Dear Friends and Colleagues,

We would like to bring your attention to the publication of a new Navy document: the Final EIS (Environmental Impact Statement) for Northwest Training and Testing (  While impacts from the Growler jets, the Electronic Warfare Range, and the Northwest Training and Testing are all functionally connected, they have been separated into multiple documents covering an area from Northern California to Alaska.

The latest EIS is unlawful and fatally flawed for a number of significant reasons, listed briefly below. These are explained in detail in a Joint Memorandum by the West Coast Action Alliance and the Olympic Forest Coalition. It was sent to senior Navy officials in Washington DC and the Pacific Northwest, selected federal and state legislators and County Commissions in Northern California, Oregon and Washington, plus city councils on the north Olympic Peninsula, and a variety of other organizations and individuals. Supporting materials can be found on the WCAA web site at:

Reasonable concerns by the public have long been ignored, and this controversy intensifies by the day. For example, Congressman Derek Kilmer requested several months ago that the Navy undertake a “neutral” sound study on the effects of jet noise over Olympic National Park, under the auspices of the Federal Interagency Committee on Aviation Noise (FICAN). But the Navy ignored his request and reconstituted an old study using data that applied to Prowler jets, which are no longer being flown and are less powerful and less noisy than Growlers. They inserted that old study in the new EIS and claimed “no significant impacts” on the soundscapes of Olympic National Park.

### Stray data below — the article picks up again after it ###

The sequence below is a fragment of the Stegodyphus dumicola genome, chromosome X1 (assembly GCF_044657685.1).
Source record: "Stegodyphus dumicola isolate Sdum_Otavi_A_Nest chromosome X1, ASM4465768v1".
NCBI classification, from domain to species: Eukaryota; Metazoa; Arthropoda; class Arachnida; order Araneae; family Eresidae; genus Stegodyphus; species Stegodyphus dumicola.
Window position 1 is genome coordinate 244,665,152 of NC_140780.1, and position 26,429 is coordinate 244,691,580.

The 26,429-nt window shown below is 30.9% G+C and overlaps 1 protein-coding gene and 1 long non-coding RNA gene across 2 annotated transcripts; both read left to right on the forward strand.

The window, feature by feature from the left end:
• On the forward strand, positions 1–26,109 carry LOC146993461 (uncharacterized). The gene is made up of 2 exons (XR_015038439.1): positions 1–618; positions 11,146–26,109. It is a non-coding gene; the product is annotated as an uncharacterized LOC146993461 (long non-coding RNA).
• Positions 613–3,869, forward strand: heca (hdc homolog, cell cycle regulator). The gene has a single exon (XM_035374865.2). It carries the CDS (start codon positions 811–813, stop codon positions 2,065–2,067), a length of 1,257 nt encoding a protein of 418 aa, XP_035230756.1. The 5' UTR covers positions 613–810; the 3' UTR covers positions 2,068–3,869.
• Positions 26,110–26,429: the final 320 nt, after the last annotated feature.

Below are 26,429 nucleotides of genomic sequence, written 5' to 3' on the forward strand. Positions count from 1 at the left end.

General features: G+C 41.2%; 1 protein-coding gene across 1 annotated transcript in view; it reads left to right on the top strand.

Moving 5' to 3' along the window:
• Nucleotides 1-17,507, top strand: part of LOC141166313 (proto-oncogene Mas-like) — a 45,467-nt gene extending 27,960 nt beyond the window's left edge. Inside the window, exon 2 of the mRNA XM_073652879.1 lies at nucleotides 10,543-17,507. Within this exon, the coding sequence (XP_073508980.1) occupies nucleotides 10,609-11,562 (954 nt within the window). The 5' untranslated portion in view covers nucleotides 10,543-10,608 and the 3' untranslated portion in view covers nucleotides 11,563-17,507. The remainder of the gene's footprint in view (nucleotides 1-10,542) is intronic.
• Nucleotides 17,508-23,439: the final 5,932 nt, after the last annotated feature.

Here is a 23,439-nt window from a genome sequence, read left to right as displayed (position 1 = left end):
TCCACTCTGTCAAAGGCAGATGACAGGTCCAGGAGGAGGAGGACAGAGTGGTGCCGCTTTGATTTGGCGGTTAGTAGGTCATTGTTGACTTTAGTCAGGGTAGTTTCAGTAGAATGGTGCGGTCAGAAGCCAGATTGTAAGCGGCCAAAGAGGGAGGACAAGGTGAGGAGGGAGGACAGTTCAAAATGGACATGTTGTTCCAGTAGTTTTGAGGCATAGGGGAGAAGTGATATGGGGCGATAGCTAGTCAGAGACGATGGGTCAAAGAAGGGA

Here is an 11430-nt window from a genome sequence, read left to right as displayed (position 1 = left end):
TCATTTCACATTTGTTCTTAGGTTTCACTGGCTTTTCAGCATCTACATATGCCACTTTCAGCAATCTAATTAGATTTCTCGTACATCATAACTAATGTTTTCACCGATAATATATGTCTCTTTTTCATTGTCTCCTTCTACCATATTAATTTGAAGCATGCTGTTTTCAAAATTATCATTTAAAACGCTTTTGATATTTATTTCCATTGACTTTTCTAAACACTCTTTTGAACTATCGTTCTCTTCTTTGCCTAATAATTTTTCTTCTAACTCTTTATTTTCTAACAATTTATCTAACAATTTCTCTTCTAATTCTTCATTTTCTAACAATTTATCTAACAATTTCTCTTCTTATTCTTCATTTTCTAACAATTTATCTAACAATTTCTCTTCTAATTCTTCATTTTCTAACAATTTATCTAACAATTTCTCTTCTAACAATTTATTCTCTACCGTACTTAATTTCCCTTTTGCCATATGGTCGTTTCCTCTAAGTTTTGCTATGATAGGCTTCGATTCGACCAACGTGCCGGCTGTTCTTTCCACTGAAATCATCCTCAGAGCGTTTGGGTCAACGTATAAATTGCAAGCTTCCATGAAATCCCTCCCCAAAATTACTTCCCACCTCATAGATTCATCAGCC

The reasons we believe the latest EIS is unlawful and fatally flawed are:

  • Failure to provide reasonable notice to the public
  • Failure to provide adequate comment process 
  • Failure to address functionally connected activities and their cumulative impacts
  • Failure to adequately consider impacts to Olympic National Park’s World Heritage designation 
  • Failure to wait until completion of Final EIS and Record of Decision before initiating actions 

We believe that the government should follow federal law and policy, and that it is neither unpatriotic nor unreasonable for citizens to ask them to do so.

What can you do?

  1. Read the joint memorandum and its attached letter from UNESCO on the WCAA web site;
  2. Write letters to your elected representatives; a list is here:
  3. Write letters to the editors of local papers;
  4. Finally, consider making a tax-deductible donation to the Olympic Peninsula Protection Fund. Monies will be used for advocacy, outreach, and legal defense. You can use PayPal here ( or write a check to: Olympic Forest Coalition, PO Box 461, Quilcene, WA 98376.

The West Coast Action Alliance invites you to respond to this email or submit comments. However, on the advice of counsel, we cannot commit to preparing responses or answering questions in this forum.

Thank you for your time.


The West Coast Action Alliance and the Olympic Forest Coalition

Trudeau victory means uncertain future for pipeline projects – CBC

The first of many good news articles for the north coast of British Columbia, but with concerns still alive about tanker traffic increases in the Straits and Salish Sea, especially around the San Juans. This battle is not over yet, but at least a favorable government to ending it is now coming to power.

The Liberal victory in yesterday’s federal election appears to be the nail in the coffin for one West Coast pipeline project, but the future of another remains unclear. Incoming-prime minister Justin Trudeau is on record saying he would kill the Northern Gateway Pipeline proposal, which would carry crude oil from the Alberta oilsands to a tanker terminal on the North Coast of B.C. near Prince Rupert…. That leaves the proposed expansion of the existing Kinder Morgan Trans Mountain Pipeline, which runs from Alberta to Port Metro Vancouver on the South Coast of B.C. While Trudeau has promised to formalize the non-binding moratorium on crude oil tanker traffic on B.C.’s North Coast passed by MP’s in 2010 — that ban applies specifically to the North Coast. And that leaves leave the door open for Kinder Morgan, which is seeking approval from the NEB to twin the 50-year-old pipeline, tripling its capacity, and increasing the tanker traffic in Vancouver’s Burrard Inlet on the South Coast. Mike Laanela reports. (CBC)